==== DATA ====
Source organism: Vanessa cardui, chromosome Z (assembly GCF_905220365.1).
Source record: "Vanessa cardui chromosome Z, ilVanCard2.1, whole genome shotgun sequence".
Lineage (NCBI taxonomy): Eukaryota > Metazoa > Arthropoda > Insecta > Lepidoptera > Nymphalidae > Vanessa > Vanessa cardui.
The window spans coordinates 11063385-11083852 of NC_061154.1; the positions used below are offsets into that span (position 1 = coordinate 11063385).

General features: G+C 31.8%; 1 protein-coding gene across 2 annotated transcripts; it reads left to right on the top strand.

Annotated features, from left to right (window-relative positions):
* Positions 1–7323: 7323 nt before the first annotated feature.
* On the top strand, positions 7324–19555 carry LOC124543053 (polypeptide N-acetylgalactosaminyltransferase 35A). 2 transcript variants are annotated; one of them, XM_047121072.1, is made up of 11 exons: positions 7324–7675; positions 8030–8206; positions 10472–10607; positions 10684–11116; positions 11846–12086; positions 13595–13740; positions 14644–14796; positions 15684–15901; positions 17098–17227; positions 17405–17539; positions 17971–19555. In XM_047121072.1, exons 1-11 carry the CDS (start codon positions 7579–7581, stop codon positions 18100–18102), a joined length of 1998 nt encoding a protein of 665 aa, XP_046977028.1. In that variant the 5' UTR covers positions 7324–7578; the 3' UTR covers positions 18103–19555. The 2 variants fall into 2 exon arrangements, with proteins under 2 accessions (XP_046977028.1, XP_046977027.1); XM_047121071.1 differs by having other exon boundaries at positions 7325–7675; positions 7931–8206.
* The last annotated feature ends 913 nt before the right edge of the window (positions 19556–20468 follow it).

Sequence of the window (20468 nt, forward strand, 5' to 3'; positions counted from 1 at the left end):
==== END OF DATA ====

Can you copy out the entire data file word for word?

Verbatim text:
Source organism: Vanessa cardui, chromosome Z (assembly GCF_905220365.1).
Source record: "Vanessa cardui chromosome Z, ilVanCard2.1, whole genome shotgun sequence".
Lineage (NCBI taxonomy): Eukaryota > Metazoa > Arthropoda > Insecta > Lepidoptera > Nymphalidae > Vanessa > Vanessa cardui.
The window spans coordinates 11063385-11083852 of NC_061154.1; the positions used below are offsets into that span (position 1 = coordinate 11063385).

General features: G+C 31.8%; 1 protein-coding gene across 2 annotated transcripts; it reads left to right on the top strand.

Annotated features, from left to right (window-relative positions):
* Positions 1–7323: 7323 nt before the first annotated feature.
* On the top strand, positions 7324–19555 carry LOC124543053 (polypeptide N-acetylgalactosaminyltransferase 35A). 2 transcript variants are annotated; one of them, XM_047121072.1, is made up of 11 exons: positions 7324–7675; positions 8030–8206; positions 10472–10607; positions 10684–11116; positions 11846–12086; positions 13595–13740; positions 14644–14796; positions 15684–15901; positions 17098–17227; positions 17405–17539; positions 17971–19555. In XM_047121072.1, exons 1-11 carry the CDS (start codon positions 7579–7581, stop codon positions 18100–18102), a joined length of 1998 nt encoding a protein of 665 aa, XP_046977028.1. In that variant the 5' UTR covers positions 7324–7578; the 3' UTR covers positions 18103–19555. The 2 variants fall into 2 exon arrangements, with proteins under 2 accessions (XP_046977028.1, XP_046977027.1); XM_047121071.1 differs by having other exon boundaries at positions 7325–7675; positions 7931–8206.
* The last annotated feature ends 913 nt before the right edge of the window (positions 19556–20468 follow it).

Sequence of the window (20468 nt, forward strand, 5' to 3'; positions counted from 1 at the left end):